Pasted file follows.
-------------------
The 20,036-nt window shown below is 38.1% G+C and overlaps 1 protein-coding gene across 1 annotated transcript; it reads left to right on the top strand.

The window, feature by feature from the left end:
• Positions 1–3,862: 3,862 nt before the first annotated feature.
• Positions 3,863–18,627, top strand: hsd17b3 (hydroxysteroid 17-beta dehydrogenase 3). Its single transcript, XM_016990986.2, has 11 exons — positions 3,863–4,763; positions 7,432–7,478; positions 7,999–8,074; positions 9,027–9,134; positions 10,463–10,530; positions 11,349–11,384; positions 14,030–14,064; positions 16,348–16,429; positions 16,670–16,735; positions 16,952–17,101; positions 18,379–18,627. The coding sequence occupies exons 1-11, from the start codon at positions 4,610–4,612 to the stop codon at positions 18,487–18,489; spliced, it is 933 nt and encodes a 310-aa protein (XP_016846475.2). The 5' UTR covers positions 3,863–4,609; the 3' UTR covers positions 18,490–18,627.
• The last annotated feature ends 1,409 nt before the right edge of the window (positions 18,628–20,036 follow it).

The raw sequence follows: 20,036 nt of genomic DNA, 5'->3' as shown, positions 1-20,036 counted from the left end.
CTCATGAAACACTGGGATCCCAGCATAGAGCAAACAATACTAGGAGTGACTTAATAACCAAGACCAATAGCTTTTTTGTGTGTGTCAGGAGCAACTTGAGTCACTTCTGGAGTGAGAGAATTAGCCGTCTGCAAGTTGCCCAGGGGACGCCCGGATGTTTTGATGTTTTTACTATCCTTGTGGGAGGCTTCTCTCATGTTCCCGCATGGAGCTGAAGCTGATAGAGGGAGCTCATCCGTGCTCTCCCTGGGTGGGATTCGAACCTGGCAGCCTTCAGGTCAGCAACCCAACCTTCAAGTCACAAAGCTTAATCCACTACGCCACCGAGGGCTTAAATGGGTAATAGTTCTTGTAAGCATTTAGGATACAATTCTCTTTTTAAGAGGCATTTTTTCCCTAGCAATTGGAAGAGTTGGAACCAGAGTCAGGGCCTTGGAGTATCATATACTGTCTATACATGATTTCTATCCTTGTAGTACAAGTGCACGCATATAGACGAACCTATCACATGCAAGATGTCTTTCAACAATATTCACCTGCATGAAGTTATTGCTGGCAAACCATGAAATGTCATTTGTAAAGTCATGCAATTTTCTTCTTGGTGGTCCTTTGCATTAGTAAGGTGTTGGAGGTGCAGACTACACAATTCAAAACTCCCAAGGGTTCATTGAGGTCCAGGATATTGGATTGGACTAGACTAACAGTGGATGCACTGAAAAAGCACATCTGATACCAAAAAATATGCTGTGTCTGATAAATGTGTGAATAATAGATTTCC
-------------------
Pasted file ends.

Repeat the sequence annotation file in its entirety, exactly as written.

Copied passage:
The 20,036-nt window shown below is 38.1% G+C and overlaps 1 protein-coding gene across 1 annotated transcript; it reads left to right on the top strand.

The window, feature by feature from the left end:
• Positions 1–3,862: 3,862 nt before the first annotated feature.
• Positions 3,863–18,627, top strand: hsd17b3 (hydroxysteroid 17-beta dehydrogenase 3). Its single transcript, XM_016990986.2, has 11 exons — positions 3,863–4,763; positions 7,432–7,478; positions 7,999–8,074; positions 9,027–9,134; positions 10,463–10,530; positions 11,349–11,384; positions 14,030–14,064; positions 16,348–16,429; positions 16,670–16,735; positions 16,952–17,101; positions 18,379–18,627. The coding sequence occupies exons 1-11, from the start codon at positions 4,610–4,612 to the stop codon at positions 18,487–18,489; spliced, it is 933 nt and encodes a 310-aa protein (XP_016846475.2). The 5' UTR covers positions 3,863–4,609; the 3' UTR covers positions 18,490–18,627.
• The last annotated feature ends 1,409 nt before the right edge of the window (positions 18,628–20,036 follow it).

The raw sequence follows: 20,036 nt of genomic DNA, 5'->3' as shown, positions 1-20,036 counted from the left end.
CTCATGAAACACTGGGATCCCAGCATAGAGCAAACAATACTAGGAGTGACTTAATAACCAAGACCAATAGCTTTTTTGTGTGTGTCAGGAGCAACTTGAGTCACTTCTGGAGTGAGAGAATTAGCCGTCTGCAAGTTGCCCAGGGGACGCCCGGATGTTTTGATGTTTTTACTATCCTTGTGGGAGGCTTCTCTCATGTTCCCGCATGGAGCTGAAGCTGATAGAGGGAGCTCATCCGTGCTCTCCCTGGGTGGGATTCGAACCTGGCAGCCTTCAGGTCAGCAACCCAACCTTCAAGTCACAAAGCTTAATCCACTACGCCACCGAGGGCTTAAATGGGTAATAGTTCTTGTAAGCATTTAGGATACAATTCTCTTTTTAAGAGGCATTTTTTCCCTAGCAATTGGAAGAGTTGGAACCAGAGTCAGGGCCTTGGAGTATCATATACTGTCTATACATGATTTCTATCCTTGTAGTACAAGTGCACGCATATAGACGAACCTATCACATGCAAGATGTCTTTCAACAATATTCACCTGCATGAAGTTATTGCTGGCAAACCATGAAATGTCATTTGTAAAGTCATGCAATTTTCTTCTTGGTGGTCCTTTGCATTAGTAAGGTGTTGGAGGTGCAGACTACACAATTCAAAACTCCCAAGGGTTCATTGAGGTCCAGGATATTGGATTGGACTAGACTAACAGTGGATGCACTGAAAAAGCACATCTGATACCAAAAAATATGCTGTGTCTGATAAATGTGTGAATAATAGATTTCC